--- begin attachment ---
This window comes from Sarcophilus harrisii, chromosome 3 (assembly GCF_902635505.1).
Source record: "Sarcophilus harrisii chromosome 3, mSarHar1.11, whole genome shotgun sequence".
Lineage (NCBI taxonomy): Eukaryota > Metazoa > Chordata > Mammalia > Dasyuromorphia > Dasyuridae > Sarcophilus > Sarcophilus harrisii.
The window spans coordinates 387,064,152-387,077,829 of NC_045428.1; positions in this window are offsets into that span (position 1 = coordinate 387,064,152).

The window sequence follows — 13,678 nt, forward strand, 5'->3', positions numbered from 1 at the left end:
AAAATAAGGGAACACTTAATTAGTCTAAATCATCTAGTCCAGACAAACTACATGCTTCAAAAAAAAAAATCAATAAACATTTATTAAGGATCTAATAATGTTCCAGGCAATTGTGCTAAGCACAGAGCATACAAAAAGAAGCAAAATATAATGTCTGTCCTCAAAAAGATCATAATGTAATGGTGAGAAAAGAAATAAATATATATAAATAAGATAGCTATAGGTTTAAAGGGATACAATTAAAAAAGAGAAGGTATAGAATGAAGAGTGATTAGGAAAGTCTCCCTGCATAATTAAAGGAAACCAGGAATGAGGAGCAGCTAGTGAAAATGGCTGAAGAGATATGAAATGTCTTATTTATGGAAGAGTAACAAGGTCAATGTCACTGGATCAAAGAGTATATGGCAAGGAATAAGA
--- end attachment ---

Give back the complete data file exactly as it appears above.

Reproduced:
This window comes from Sarcophilus harrisii, chromosome 3 (assembly GCF_902635505.1).
Source record: "Sarcophilus harrisii chromosome 3, mSarHar1.11, whole genome shotgun sequence".
Lineage (NCBI taxonomy): Eukaryota > Metazoa > Chordata > Mammalia > Dasyuromorphia > Dasyuridae > Sarcophilus > Sarcophilus harrisii.
The window spans coordinates 387,064,152-387,077,829 of NC_045428.1; positions in this window are offsets into that span (position 1 = coordinate 387,064,152).

The window sequence follows — 13,678 nt, forward strand, 5'->3', positions numbered from 1 at the left end:
AAAATAAGGGAACACTTAATTAGTCTAAATCATCTAGTCCAGACAAACTACATGCTTCAAAAAAAAAAATCAATAAACATTTATTAAGGATCTAATAATGTTCCAGGCAATTGTGCTAAGCACAGAGCATACAAAAAGAAGCAAAATATAATGTCTGTCCTCAAAAAGATCATAATGTAATGGTGAGAAAAGAAATAAATATATATAAATAAGATAGCTATAGGTTTAAAGGGATACAATTAAAAAAGAGAAGGTATAGAATGAAGAGTGATTAGGAAAGTCTCCCTGCATAATTAAAGGAAACCAGGAATGAGGAGCAGCTAGTGAAAATGGCTGAAGAGATATGAAATGTCTTATTTATGGAAGAGTAACAAGGTCAATGTCACTGGATCAAAGAGTATATGGCAAGGAATAAGA